Linked by Thom Holwerda on Mon 6th Sep 2010 16:30 UTC
Legal We've all heard of patent trolls who buy up patents without using them to make any products. Their only goal is to seek out possible infringers and sue them, making money via the justice system. It was only a matter of time, but we've now got something new: copyright trolls.
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The selling of copyright
by SReilly on Mon 6th Sep 2010 16:48 UTC
SReilly
Member since:
2006-12-28

...is completely contrary to the original idea behind the scheme. If you think about why we have copyright, to provide a marked for artists and authors that will encourage the further development of writing and the arts, being allowed to sell on that copyright makes very little sense to me. In fact, I've found that in the music industry this leads to serious abuses of artists. If they are not careful at the time of signing a recording contract they may find that they have inadvertently "sold" away the rights to their own work.

If a copyright is granted, it should be granted to the applicant for life. I don't see how allowing the retailing of what is a limited monopoly in any way helps further the arts.

Reply Score: 7

RE: The selling of copyright
by umccullough on Mon 6th Sep 2010 17:12 in reply to "The selling of copyright"
umccullough Member since:
2006-01-26

If a copyright is granted, it should be granted to the applicant for life. I don't see how allowing the retailing of what is a limited monopoly in any way helps further the arts.


The problem with the "for life" term is that corporations (which can also establish copyrights) don't die naturally.

Color me surprised - when you give copyright holders as much power as they have now - you're bound to find abuse.

If this keeps up, all the information in our world will eventually be "owned" and kept under lock and key.

Reply Parent Score: 7

SReilly Member since:
2006-12-28

I had forgotten about corporations, thanks for pointing that out. As you so rightly put it, corporations don't have a natural life span so to grant copyright on that specific time limit would be absurd.

As for corporations buying up copyright and locking the affected works away, that's already in full swing. If Disney get their way, we may never see "Steamboat Willie" released into the public domain.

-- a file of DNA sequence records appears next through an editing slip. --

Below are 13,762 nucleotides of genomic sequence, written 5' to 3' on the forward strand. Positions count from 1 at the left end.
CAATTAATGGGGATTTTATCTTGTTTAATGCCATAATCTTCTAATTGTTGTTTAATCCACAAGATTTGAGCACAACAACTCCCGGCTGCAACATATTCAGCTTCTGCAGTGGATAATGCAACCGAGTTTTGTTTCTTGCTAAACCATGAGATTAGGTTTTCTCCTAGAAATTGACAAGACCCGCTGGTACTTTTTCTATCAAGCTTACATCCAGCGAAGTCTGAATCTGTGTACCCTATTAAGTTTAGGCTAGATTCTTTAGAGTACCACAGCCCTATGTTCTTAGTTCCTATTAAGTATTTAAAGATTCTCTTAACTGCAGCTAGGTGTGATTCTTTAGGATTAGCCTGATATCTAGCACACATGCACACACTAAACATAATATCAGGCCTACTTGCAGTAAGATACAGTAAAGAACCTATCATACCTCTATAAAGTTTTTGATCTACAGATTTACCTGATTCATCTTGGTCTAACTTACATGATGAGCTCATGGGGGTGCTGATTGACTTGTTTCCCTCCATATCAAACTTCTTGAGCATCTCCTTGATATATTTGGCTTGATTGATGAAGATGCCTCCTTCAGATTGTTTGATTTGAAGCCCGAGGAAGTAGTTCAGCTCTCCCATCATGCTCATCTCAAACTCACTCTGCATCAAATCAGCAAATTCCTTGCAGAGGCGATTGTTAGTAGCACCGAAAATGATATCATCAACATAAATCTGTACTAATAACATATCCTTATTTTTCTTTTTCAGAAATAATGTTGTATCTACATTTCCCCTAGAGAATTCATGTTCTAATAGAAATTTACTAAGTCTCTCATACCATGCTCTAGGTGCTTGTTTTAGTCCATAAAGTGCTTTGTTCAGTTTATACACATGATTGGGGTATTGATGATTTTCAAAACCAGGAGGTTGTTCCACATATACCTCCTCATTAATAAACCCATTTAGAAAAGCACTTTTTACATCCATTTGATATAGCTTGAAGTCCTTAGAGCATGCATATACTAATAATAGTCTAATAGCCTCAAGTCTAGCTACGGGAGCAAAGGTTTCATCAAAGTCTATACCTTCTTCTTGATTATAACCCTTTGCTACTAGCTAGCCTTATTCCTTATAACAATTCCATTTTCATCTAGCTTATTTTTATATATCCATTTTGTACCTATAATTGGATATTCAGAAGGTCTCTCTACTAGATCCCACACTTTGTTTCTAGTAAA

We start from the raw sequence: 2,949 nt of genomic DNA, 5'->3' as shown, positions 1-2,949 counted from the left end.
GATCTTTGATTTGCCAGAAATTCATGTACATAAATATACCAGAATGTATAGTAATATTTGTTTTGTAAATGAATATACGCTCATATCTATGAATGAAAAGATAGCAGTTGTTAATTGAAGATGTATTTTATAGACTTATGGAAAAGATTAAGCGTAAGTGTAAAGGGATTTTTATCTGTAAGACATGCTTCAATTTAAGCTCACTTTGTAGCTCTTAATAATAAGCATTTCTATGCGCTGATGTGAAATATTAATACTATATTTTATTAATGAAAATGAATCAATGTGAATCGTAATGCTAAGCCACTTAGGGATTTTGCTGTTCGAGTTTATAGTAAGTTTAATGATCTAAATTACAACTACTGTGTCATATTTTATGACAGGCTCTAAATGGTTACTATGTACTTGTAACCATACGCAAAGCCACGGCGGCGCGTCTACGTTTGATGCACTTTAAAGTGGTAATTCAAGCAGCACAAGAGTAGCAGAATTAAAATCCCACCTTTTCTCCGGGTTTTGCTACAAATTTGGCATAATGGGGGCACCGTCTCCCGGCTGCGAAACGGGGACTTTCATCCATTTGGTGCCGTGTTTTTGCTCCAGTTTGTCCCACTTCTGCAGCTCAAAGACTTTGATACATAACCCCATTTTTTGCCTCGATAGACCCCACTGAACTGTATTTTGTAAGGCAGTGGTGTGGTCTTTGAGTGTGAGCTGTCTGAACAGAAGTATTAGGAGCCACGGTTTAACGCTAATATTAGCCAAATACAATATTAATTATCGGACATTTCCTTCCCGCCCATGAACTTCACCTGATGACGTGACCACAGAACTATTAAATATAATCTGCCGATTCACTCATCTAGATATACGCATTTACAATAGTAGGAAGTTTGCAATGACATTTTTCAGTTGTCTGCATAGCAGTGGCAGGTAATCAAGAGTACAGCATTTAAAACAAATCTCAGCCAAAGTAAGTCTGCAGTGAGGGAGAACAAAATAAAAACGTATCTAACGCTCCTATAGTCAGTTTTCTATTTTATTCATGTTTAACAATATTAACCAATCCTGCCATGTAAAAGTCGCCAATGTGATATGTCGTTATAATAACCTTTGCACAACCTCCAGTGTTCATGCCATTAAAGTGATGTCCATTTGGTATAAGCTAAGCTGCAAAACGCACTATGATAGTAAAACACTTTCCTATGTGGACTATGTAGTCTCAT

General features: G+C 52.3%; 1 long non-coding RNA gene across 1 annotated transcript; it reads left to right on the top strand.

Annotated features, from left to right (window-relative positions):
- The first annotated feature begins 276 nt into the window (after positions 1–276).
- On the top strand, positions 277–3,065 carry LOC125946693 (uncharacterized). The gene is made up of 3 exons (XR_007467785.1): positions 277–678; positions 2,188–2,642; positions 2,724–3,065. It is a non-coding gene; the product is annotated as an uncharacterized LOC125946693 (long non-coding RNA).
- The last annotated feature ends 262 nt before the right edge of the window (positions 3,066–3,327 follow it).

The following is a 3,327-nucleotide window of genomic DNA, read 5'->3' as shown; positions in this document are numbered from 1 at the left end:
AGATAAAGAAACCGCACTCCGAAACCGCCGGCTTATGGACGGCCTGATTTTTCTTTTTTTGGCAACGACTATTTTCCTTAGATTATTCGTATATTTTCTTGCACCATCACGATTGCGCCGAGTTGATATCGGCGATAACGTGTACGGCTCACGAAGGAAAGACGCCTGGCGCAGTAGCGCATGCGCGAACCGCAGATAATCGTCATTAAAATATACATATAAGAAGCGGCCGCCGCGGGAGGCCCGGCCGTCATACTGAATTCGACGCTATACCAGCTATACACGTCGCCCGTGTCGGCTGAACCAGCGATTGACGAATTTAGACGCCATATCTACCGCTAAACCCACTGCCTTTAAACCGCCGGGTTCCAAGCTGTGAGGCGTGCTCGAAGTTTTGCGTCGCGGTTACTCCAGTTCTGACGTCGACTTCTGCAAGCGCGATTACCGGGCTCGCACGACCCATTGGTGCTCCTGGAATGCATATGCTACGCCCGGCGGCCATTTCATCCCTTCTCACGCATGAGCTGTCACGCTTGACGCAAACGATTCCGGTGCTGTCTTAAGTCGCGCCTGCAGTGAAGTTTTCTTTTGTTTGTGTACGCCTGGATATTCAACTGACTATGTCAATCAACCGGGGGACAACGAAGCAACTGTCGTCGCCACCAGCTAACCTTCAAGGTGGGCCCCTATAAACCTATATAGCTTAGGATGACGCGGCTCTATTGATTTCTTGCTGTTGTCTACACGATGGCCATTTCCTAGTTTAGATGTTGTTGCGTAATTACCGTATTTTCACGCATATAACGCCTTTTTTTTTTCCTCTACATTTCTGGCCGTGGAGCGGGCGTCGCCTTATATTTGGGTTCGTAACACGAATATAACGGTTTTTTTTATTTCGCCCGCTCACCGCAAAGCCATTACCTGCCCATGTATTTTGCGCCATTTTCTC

Reply Parent Score: 2

RE[2]: The selling of copyright
by _xmv on Tue 7th Sep 2010 01:06 in reply to "RE: The selling of copyright"
_xmv Member since:
2008-12-09

Knowlege is power, share the wealth... or keep it hidden locked and ask money for it.

You know, money is power, too.

Reply Parent Score: 1

RE: The selling of copyright
by Karitku on Mon 6th Sep 2010 18:18 in reply to "The selling of copyright"
Karitku Member since:
2006-01-12

Your are so naive. Copyrights are sold daily to corporates. If you ever get to work and write thing like manual, you don't own the copyright, company owns it. Same goes on lot of other stuff. What this company does isn't wrong, but how they "protect" copyrights is. Keep mind there is quite strong code what and how much you can copy from other copyright. Unfortunatly in internet age lot of people who have no clue how this works are taking parts of others copyrighted materials causing them to broke copyright law by accident. Righthaven is using this weakness like bully and attacking those weak ones.

Reply Parent Score: 1

SReilly Member since:
2006-12-28

Why would my statement make me naive? Where in my post does it say that I don't understand and know about corporations trading in copyrights? For that matters, where in your post does it explain why I'm being naive?

If you can't understand what I wrote then please refrain from commenting on my level of sophistication in these matters.

Reply Parent Score: 3

RE: The selling of copyright
by mr_pinsky on Mon 6th Sep 2010 18:21 in reply to "The selling of copyright"
mr_pinsky Member since:
2010-09-06

regarding the 'lifting' of a paragraph from their homepage: that's obviously covered by the 'fair use' doctrine. otherwise, even copying a page from some book at a library would be illegal (which it's not).

http://en.wikipedia.org/wiki/Fair_use

Edited 2010-09-06 18:26 UTC

Reply Parent Score: 1

SReilly Member since:
2006-12-28

I'm not so sure this is covered by fair use. You see, Righthaven are alleging that Sharron Angle reprinted two whole articles on her website. Usually that kind of situation is not an issue if the person reprinting the articles mentions the source but in this case, Righthaven aren't even the source, they bought the copyright with the sole intentions of suing.

Reply Parent Score: 2